Tours highlight

handling mud

Snohomish Conservation District in Western Washington will host two farm tours on Saturday, Sept. 26, in the Grandview area north of Arlington.

The morning and afternoon tours will be at a cattle and horse farm that was once a dairy. The owners have retrofitted the facility to make chores easier, reduce mud and handle livestock waste.

There is no cost for the tours, but an optional barbecue lunch will be served for $5 per person. During lunch, Alayne Blickle, director of Horses for Clean Water, will explain how to prepare a farm for wet Northwest winters.

Pre-registration is required by phone at 425-335-5634, ext. 123, or by e-mail: workshops@

snohomishcd.org.

Distillery course

offered Sept. 26

The Northwest Agriculture Business Center will host a one-day business-development class for producers interested in establishing a distillery in the state of Washington.

The class will be offered Saturday, Sept. 26, at Skagit Valley College in Mount Vernon, Wash., and will focus on costs and other issues.

The Washington State Liquor Control Board will also be on hand to provide information about the new craft distilling law and its regulations.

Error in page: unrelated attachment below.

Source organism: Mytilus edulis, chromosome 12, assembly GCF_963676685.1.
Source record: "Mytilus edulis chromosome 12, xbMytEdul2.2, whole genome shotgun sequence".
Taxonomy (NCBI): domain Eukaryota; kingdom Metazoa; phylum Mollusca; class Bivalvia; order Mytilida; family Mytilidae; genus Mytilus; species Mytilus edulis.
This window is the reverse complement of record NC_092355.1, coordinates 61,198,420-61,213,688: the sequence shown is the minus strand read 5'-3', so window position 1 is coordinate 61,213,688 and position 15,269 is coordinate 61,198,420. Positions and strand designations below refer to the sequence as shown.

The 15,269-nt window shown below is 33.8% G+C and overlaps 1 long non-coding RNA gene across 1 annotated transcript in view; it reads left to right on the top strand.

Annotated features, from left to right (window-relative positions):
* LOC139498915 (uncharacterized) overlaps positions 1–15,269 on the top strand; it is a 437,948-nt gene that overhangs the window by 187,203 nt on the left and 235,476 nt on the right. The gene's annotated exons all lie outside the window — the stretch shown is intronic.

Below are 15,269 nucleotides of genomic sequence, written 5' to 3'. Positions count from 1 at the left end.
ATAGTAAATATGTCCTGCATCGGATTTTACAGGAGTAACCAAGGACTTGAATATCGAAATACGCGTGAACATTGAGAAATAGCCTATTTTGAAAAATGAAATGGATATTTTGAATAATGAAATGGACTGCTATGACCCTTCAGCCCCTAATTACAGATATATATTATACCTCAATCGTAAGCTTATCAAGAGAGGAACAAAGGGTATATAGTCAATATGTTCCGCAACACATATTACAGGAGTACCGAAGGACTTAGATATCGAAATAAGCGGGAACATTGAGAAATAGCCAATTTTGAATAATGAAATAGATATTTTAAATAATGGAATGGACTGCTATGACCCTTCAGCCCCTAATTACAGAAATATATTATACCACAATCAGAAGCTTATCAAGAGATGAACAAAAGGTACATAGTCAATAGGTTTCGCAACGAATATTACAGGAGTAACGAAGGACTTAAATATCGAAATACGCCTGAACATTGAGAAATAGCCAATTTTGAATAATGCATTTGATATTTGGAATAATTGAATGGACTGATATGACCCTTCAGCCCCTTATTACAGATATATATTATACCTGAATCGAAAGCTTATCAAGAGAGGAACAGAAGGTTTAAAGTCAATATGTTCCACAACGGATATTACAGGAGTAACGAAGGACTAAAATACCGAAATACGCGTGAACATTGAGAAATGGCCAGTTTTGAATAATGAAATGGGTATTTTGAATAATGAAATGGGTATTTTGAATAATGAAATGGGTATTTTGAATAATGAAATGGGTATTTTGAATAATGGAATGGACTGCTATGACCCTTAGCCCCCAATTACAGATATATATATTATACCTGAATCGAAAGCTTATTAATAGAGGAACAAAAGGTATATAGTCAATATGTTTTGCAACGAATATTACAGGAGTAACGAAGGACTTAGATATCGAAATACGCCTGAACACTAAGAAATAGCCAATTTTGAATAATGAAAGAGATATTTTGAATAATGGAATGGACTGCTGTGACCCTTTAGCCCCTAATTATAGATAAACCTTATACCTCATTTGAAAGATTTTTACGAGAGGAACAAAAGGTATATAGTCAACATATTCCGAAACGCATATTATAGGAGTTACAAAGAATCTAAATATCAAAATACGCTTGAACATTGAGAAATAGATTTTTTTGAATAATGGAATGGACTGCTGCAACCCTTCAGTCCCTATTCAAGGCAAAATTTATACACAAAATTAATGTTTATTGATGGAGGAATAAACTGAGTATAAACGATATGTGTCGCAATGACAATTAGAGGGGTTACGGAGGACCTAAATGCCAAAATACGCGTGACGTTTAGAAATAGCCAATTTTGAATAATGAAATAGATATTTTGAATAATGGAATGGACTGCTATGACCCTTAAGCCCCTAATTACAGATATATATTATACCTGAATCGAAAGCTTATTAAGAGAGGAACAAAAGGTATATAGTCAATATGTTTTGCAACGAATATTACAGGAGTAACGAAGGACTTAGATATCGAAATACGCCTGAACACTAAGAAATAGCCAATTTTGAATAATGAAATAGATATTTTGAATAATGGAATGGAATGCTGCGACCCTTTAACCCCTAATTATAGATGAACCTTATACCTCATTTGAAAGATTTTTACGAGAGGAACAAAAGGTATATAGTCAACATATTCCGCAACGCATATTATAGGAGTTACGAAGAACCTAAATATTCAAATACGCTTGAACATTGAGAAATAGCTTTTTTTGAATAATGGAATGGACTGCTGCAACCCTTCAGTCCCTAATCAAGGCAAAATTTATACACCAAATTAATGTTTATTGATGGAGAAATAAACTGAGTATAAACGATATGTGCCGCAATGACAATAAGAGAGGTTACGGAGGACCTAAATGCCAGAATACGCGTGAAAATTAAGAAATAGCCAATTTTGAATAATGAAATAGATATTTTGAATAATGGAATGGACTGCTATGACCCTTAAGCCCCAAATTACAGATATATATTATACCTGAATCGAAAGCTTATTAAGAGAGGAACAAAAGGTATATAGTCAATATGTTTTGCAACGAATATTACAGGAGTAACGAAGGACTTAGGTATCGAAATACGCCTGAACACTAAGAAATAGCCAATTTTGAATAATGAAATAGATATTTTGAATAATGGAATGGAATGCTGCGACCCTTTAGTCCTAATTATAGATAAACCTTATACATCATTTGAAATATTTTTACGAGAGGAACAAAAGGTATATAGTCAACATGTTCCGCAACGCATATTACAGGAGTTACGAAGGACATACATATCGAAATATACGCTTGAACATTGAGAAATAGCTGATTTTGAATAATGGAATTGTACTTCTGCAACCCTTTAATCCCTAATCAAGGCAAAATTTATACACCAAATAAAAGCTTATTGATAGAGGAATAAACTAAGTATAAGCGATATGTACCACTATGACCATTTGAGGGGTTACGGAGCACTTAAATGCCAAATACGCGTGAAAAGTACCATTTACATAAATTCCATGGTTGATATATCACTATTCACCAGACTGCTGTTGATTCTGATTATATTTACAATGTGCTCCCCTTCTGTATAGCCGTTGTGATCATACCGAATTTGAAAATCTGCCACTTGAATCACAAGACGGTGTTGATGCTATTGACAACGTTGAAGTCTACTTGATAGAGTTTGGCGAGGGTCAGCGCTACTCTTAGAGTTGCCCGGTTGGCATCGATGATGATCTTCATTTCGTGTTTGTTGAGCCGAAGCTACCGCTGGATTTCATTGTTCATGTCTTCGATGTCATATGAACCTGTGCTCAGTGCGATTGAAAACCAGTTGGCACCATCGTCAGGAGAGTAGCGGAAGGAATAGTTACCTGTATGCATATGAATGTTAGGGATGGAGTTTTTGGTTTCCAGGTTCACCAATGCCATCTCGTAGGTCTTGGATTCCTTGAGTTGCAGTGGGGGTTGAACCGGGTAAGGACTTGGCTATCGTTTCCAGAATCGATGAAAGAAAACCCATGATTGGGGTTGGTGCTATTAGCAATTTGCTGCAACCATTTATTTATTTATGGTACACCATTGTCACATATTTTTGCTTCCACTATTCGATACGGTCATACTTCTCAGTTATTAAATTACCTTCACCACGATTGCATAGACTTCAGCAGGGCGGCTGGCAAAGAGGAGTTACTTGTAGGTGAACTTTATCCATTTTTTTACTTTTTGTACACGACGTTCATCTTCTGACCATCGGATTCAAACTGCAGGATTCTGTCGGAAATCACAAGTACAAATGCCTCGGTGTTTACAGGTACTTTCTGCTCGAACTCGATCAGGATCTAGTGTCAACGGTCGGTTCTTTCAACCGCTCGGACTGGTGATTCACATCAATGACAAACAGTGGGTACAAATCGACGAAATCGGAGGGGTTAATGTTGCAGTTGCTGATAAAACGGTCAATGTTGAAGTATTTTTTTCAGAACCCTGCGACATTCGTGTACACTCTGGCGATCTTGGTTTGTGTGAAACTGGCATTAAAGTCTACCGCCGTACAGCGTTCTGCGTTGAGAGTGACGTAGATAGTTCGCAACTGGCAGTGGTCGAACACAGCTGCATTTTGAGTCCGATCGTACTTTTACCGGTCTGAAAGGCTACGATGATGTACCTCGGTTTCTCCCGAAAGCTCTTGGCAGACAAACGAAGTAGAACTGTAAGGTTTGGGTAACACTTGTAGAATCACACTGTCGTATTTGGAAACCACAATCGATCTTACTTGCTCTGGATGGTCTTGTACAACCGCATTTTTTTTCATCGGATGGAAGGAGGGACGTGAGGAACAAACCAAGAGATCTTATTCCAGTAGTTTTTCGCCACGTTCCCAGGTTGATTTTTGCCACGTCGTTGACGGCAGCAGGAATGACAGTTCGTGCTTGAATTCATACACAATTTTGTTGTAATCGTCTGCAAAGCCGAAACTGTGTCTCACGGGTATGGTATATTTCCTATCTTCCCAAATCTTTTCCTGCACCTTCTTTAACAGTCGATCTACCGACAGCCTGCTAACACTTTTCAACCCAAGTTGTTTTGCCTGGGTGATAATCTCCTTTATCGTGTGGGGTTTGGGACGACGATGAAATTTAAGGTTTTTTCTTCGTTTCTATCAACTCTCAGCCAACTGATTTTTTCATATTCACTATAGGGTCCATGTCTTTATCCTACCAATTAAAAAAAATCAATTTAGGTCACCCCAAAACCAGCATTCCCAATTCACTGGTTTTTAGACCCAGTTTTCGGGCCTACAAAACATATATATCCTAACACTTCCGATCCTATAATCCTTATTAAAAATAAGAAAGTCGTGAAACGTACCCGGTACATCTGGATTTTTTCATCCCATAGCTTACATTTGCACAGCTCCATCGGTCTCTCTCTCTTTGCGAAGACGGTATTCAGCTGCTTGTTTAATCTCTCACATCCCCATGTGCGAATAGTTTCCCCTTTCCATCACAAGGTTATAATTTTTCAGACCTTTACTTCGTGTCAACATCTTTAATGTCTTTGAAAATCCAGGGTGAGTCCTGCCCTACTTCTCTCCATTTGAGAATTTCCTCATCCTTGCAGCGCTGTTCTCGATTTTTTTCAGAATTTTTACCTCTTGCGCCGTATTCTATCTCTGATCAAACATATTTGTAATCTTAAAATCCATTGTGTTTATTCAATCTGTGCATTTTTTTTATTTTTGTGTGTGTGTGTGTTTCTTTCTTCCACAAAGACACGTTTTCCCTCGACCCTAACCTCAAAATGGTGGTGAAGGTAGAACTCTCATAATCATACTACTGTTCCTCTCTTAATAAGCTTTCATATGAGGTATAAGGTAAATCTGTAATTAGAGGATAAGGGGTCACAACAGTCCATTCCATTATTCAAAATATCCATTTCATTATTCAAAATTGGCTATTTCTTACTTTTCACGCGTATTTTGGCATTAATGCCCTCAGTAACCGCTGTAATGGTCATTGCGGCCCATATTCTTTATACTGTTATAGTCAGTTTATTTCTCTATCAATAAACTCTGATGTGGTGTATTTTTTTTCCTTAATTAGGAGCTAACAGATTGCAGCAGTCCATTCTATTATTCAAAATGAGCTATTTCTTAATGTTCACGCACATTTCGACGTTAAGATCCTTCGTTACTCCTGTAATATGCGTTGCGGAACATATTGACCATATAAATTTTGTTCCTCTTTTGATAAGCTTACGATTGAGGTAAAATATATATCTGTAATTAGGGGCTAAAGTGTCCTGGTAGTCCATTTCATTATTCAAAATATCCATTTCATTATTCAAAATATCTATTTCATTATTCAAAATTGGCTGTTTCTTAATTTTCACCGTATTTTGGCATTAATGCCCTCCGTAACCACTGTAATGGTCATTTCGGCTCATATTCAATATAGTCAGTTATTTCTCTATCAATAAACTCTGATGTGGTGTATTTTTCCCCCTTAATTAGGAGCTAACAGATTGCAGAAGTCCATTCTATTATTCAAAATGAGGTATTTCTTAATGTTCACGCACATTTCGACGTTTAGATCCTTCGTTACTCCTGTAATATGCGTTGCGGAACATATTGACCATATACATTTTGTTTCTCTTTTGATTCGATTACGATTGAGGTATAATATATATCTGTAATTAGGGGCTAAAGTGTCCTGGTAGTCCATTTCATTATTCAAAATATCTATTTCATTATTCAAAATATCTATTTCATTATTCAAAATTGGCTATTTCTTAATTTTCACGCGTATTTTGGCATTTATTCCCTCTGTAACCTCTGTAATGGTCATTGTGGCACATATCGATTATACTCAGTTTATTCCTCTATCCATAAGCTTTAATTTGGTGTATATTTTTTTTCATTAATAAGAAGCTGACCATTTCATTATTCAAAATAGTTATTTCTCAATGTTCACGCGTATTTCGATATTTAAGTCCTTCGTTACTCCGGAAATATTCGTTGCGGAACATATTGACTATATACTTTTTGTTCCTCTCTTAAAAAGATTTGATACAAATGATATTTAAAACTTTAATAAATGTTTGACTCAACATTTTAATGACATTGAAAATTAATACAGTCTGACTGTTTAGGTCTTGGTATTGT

Information: Call360-336-3727 or visit NABC's website at www.AgBizCenter,org.

Space is limited.

-- Cookson Beecher

Oregon FSA hosts open house

The Oregon state office of the USDA Farm Service Agency is hosting an open house Oct. 1 to introduce new state Executive Director Lynn Voigt.

The event will take place from 3 to 4:30 p.m. at the Farm Service Agency office in Tualatin, 7620 SW Mohawk.

The Farm Service Agency administers direct and guaranteed farm loan programs for beginning farmers, disaster recovery, operational financing and farm ownership.

Information: 503-692-3688, ext. 228.

--Mitch Lies

Workers' comp rate hike sought

OLYMPIA, Wash. (AP) -- Workers' compensation rates would climb by an average of 7.6 percent next year, under changes proposed by state labor officials.

State Labor and Industries Director Judy Schurke says the rate hike would raise about $120 million for the state-run insurance program, which pays lost wages, medical bills and pensions for injured workers.

Schurke says the state has pushed the proposed rate hike as low as possible, given the slow economy.

But Republicans say the rate hike is still too high for struggling businesses.

State Sen. Janea Holmquist, R-Moses Lake, is among those calling for reforms to help keep costs down.

Final rates won't be set until late November, after public hearings.

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